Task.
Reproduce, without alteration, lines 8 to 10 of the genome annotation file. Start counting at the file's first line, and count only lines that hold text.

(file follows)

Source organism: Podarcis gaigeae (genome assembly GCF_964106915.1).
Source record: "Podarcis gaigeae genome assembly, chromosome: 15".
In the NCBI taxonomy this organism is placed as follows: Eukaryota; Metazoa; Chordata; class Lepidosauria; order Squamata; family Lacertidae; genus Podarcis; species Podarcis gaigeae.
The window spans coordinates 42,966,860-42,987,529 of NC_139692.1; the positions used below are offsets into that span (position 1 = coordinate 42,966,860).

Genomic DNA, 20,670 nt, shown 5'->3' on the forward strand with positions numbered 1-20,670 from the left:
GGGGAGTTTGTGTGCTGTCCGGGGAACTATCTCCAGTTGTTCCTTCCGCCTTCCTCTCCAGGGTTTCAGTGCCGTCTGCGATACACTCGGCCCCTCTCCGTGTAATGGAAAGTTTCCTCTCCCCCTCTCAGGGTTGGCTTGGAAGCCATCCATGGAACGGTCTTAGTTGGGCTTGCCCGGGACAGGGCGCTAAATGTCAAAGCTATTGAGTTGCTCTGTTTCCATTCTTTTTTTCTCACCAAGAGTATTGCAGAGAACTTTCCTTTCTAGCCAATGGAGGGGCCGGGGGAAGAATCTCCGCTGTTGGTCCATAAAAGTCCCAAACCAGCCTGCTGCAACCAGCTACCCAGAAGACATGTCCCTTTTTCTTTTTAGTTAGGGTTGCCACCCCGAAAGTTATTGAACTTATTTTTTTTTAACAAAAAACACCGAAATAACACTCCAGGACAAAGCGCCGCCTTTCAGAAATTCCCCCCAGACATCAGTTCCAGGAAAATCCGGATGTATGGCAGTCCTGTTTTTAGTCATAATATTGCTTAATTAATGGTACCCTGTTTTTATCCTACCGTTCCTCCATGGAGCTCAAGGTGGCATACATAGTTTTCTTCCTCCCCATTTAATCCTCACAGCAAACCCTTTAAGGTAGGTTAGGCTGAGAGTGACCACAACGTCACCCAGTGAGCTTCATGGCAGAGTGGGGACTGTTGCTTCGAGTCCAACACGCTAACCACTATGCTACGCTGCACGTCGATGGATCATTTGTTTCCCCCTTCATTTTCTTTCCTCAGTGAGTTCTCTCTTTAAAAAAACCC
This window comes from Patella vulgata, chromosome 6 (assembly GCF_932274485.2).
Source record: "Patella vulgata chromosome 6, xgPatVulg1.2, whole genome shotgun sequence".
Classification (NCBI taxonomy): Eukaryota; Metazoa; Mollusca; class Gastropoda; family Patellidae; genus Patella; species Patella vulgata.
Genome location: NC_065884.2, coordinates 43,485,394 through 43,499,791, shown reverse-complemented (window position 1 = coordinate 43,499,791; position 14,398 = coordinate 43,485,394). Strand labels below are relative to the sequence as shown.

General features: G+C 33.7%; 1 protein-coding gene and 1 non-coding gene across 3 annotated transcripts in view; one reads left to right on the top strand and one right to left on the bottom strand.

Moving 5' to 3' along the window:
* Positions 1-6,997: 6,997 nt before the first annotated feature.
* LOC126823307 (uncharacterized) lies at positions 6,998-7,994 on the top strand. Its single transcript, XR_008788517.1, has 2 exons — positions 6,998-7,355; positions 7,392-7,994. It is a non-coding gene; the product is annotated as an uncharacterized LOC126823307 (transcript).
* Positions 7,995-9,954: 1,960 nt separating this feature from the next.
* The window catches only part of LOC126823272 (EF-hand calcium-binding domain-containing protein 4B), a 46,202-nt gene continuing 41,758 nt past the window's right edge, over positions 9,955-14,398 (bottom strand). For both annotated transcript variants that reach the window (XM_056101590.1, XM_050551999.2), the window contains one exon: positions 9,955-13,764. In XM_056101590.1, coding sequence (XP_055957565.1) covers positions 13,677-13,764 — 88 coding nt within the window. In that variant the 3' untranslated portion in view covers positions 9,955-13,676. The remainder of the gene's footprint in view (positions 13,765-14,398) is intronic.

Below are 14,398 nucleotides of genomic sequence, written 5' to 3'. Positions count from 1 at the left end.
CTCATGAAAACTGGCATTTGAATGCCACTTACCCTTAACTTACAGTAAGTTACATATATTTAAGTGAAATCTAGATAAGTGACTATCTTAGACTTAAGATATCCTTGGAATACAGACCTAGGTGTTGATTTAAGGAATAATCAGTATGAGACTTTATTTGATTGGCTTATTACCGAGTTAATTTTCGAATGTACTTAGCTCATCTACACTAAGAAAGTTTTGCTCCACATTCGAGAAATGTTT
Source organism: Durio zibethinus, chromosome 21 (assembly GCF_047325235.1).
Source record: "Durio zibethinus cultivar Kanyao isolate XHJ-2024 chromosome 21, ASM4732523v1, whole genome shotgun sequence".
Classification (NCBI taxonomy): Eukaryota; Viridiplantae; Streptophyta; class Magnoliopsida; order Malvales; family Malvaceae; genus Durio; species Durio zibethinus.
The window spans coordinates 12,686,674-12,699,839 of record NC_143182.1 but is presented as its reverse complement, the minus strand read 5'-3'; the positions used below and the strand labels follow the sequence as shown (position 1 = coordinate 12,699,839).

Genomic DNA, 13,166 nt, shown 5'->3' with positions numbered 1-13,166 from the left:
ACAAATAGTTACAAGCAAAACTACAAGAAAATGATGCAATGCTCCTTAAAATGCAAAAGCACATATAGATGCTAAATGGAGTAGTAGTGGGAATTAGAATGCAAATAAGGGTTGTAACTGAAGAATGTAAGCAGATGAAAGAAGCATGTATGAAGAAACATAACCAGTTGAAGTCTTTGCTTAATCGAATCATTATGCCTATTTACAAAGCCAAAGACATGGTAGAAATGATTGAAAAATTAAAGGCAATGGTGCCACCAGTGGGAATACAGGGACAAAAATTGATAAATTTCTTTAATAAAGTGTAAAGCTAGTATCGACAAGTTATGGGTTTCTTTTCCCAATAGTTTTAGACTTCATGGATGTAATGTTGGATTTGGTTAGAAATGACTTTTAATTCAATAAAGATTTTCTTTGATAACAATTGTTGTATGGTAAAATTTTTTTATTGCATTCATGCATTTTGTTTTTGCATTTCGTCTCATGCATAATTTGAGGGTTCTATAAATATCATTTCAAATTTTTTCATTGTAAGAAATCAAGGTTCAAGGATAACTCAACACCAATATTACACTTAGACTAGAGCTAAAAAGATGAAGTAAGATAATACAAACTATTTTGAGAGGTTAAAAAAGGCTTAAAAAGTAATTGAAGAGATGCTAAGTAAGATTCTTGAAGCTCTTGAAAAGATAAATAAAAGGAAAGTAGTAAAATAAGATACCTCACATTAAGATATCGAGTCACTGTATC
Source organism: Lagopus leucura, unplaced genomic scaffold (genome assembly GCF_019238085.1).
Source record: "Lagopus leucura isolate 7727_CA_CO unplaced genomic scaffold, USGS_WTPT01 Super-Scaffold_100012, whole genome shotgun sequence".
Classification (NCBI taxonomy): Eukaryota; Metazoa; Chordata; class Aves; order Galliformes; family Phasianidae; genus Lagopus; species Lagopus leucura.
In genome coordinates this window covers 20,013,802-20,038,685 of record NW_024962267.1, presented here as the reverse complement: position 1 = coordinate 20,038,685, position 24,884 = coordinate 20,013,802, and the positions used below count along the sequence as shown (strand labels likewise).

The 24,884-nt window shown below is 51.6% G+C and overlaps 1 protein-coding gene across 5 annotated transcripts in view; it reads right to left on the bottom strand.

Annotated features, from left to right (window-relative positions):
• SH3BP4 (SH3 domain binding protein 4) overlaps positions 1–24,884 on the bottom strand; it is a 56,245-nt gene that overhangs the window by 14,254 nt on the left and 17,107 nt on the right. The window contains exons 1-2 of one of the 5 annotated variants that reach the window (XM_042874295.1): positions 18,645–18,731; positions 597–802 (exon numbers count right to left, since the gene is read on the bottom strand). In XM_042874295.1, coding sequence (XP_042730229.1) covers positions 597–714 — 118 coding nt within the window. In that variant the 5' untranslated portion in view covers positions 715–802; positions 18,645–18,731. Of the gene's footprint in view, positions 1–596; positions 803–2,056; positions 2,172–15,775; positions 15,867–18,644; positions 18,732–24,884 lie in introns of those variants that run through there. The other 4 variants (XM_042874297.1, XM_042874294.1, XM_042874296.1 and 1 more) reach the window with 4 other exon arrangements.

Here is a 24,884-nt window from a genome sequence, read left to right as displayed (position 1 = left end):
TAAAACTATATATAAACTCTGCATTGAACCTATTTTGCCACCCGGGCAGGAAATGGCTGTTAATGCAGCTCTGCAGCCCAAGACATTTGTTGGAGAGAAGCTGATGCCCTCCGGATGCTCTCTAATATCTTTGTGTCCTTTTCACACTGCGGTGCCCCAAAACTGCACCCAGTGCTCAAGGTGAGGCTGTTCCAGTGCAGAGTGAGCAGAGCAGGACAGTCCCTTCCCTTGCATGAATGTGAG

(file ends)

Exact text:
Source record: "Patella vulgata chromosome 6, xgPatVulg1.2, whole genome shotgun sequence".
Classification (NCBI taxonomy): Eukaryota; Metazoa; Mollusca; class Gastropoda; family Patellidae; genus Patella; species Patella vulgata.
Genome location: NC_065884.2, coordinates 43,485,394 through 43,499,791, shown reverse-complemented (window position 1 = coordinate 43,499,791; position 14,398 = coordinate 43,485,394). Strand labels below are relative to the sequence as shown.